• Miller, L., Chan, W., Litvinova, A., Rubin, A., Tirella, L., & Cermak, S. (2007). Medical diagnoses and growth of children residing in Russian orphanages. Acta Paediatrica, 96, 1765–1769.
  • Miller, L., Chan, W., Litvinova, A., Rubin, A., Comfort, K., Tirella, L., et al. (2006). Fetal alcohol spectrum disorders in children residing in Russian orphanages: A phenotypic survey. Alcoholism: Clinical and Experimental Research, 30, 531–538.
  • Miller, L. (2005). Preadoption counseling and evaluation of the referral. In L. Miller (Ed.), The Handbook of International Adoption Medicine (pp. 67-86). NewYork: Oxford.
  • Pollock, K. E.  (2005) Early language growth in children adopted from China: preliminary normative data.  Seminars in Speech and Language, 26, 22-32.
  • Roberts, J., Pollock, K., Krakow, R., Price, J., Fulmer, K., & Wang, P. (2005). Language development in preschool-aged children adopted from China. Journal of Speech, Language, and Hearing Research, 48, 93–107.
  • Scott, K.A., Roberts, J.A., & Glennen, S. (2011).  How well children who are internationally do adopted acquire language? A meta-analysis. Journal of Speech, Language and Hearing Research, 54. 1153-69.
  • Scott, K.A., & Roberts, J. (2011). Making evidence-based decisions for children who are internationally adopted. Evidence-Based Practice Briefs. 6(3), 1-16.
  • Scott, K.A., & Roberts, J. (2007) language development of internationally adopted children: the school-age years.  Perspectives on Communication Disorders in Culturally and Linguistically Diverse Populations, 14: 12-17. 
  • Selman P. (2012a) Global trends in intercountry adoption 2000-2010. New York: National Council for Adoption.
  • Selman P (2012b). The rise and fall of intercountry adoption in the 21st centuryIn: Gibbons, J.L., Rotabi, K.S, ed. Intercountry Adoption: Policies, Practices and Outcomes. London: Ashgate Press.
  • Selman, P. (2010) “Intercountry adoption in Europe 1998–2009: patterns, trends and issues,” Adoption & Fostering, 34 (1): 4-19.
  • Silliman, E. R., & Scott, C. M. (2009). Research-based oral language intervention routes to the academic language of literacy: Finding the right road. In S. A. Rosenfield & V. Wise Berninger (Eds.), Implementing evidence-based academic interventions in school (pp. 107–145). New York: Oxford University Press.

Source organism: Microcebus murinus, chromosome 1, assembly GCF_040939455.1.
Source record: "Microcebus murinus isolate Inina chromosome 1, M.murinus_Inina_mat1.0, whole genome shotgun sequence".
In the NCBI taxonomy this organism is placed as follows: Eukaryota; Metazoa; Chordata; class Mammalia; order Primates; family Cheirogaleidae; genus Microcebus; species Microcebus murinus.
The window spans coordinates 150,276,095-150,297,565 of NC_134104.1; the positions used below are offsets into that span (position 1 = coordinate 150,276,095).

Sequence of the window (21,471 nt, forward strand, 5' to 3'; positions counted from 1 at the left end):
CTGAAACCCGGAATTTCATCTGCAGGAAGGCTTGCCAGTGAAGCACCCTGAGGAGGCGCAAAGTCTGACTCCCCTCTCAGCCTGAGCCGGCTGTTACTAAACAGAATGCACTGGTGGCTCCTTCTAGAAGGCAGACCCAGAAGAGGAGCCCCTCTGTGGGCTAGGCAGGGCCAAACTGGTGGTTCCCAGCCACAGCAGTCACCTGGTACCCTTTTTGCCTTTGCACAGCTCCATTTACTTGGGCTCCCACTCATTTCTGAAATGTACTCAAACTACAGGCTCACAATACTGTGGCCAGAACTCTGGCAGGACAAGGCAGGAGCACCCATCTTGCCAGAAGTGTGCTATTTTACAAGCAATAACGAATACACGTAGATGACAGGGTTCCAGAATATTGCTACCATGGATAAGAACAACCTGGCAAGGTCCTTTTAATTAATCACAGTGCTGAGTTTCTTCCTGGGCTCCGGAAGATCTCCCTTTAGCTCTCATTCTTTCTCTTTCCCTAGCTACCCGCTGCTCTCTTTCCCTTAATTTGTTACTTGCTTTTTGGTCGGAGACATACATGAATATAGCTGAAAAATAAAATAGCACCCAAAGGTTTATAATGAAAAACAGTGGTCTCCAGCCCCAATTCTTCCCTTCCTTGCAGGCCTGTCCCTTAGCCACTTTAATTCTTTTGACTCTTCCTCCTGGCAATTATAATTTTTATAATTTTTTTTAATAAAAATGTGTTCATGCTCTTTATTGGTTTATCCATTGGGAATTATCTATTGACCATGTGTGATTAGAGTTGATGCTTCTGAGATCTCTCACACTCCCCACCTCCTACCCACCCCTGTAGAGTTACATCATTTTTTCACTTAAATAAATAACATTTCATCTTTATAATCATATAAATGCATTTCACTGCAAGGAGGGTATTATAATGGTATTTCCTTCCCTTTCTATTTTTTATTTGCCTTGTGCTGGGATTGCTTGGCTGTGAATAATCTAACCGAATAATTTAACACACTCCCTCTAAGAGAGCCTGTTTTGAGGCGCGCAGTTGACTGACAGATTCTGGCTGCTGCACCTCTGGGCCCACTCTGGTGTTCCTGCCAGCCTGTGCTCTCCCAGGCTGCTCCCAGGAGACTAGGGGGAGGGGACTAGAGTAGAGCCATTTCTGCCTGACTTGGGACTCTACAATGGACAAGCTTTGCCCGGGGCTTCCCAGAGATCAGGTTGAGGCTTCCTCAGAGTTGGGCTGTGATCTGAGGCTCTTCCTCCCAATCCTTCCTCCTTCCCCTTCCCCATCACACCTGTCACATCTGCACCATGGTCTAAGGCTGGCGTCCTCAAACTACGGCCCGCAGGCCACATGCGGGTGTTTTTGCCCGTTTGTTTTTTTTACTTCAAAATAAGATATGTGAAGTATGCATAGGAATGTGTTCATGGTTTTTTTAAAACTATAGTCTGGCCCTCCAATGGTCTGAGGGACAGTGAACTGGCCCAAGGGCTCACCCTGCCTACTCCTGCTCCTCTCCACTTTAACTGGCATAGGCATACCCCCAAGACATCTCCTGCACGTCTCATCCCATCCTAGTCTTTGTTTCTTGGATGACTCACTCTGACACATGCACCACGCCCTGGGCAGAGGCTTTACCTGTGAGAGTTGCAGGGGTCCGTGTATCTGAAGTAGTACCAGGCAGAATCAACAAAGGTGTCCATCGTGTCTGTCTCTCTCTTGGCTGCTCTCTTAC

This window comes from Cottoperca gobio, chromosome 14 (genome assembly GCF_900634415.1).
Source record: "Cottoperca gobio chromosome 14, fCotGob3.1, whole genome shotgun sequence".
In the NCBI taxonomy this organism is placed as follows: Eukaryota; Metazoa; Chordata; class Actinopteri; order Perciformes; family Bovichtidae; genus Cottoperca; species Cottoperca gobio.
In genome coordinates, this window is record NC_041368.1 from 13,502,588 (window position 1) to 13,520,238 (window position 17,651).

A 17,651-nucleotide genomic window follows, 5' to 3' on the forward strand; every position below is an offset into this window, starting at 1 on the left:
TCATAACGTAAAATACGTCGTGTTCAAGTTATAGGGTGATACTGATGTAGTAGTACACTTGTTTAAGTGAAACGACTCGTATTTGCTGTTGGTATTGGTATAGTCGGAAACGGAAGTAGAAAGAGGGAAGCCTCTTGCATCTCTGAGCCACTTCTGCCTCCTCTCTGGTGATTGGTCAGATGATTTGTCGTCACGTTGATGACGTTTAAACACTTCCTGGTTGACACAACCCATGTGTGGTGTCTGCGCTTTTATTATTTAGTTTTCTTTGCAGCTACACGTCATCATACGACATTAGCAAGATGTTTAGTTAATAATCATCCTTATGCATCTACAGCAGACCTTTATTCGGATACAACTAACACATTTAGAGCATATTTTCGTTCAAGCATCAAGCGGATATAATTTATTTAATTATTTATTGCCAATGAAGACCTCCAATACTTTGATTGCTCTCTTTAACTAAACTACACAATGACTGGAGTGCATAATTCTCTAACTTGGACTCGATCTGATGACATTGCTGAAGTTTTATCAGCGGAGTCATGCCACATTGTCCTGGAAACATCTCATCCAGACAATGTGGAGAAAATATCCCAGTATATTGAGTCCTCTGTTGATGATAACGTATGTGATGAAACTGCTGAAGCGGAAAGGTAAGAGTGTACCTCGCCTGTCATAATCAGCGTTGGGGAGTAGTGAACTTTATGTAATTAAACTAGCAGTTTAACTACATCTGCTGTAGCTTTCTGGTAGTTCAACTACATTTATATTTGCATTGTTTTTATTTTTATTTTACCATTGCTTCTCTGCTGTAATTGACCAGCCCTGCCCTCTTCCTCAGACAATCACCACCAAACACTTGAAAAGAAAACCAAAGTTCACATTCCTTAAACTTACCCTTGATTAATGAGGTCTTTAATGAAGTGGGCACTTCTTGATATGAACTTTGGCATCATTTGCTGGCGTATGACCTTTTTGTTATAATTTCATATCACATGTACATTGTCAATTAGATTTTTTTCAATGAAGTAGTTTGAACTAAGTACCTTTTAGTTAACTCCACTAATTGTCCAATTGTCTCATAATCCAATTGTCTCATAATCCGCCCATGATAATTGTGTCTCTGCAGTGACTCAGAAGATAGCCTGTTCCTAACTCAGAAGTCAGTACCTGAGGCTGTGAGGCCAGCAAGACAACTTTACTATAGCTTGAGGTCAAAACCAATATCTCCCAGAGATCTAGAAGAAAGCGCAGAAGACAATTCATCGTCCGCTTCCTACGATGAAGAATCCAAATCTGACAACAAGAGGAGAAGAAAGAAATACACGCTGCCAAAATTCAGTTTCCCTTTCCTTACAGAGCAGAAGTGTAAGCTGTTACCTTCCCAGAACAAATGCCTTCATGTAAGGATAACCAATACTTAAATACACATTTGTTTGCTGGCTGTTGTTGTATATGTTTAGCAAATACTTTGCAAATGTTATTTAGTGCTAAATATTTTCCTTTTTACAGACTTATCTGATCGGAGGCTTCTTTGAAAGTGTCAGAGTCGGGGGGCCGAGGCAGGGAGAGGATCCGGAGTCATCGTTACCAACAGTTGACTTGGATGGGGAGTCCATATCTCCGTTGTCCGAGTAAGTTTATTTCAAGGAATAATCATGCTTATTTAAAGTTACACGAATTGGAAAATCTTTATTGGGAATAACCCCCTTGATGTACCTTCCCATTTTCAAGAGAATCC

• Tarullo, A. R., Bruce, J., & Gunnar, M. (2007). False belief and emotion understanding in post-institutionalized children. Social Development, 16, 57-78
  • Tarullo, A. & Gunnar, M. R. (2005). Institutional rearing and deficits in social relatedness: Possible mechanisms and processes. Cognitie, Creier, Comportament [Cognition, Brain, Behavior], 9, 329-342.
  • Varavikova, E. A. & Balachova, T. N. (2010). Strategies to implement physician training in FAS prevention as a part of preventive care in primary health settings: P120.Alcoholism: Clinical & Experimental Research. 34(8) Sup 3:119A.
  • Welsh, J. A., & Viana, A. G. (2012). Developmental outcomes of children adopted internationally. Adoption Quarterly, 15, 241-264.
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Assessing Behaviorally Impaired Students: Why Background History Matters!

As a speech language pathologist (SLP) who works in an outpatient psychiatric school-based setting, I frequently review incoming students previous speech language evaluation reports.  There are a number of trends I see in these reports which I have written about in the past as well as planned on writing about in the future.

For example, in the past I wrote about my concern regarding the lack of adequate or even cursory social communication assessments for students with documented psychiatric impairments and emotional behavioral deficits.

This leads many professionals to do the following: 

a. Miss vital assessment elements which denies students appropriate school based services and

b. Assume that the displayed behavioral challenges are mere results of misbehaving. 

Today however I wanted express my thoughts regarding another disturbing trend I see in numerous incoming speech-language reports in both outpatient school/hospital setting as well as in private practice  – and that is lack of background information in the students assessment reports.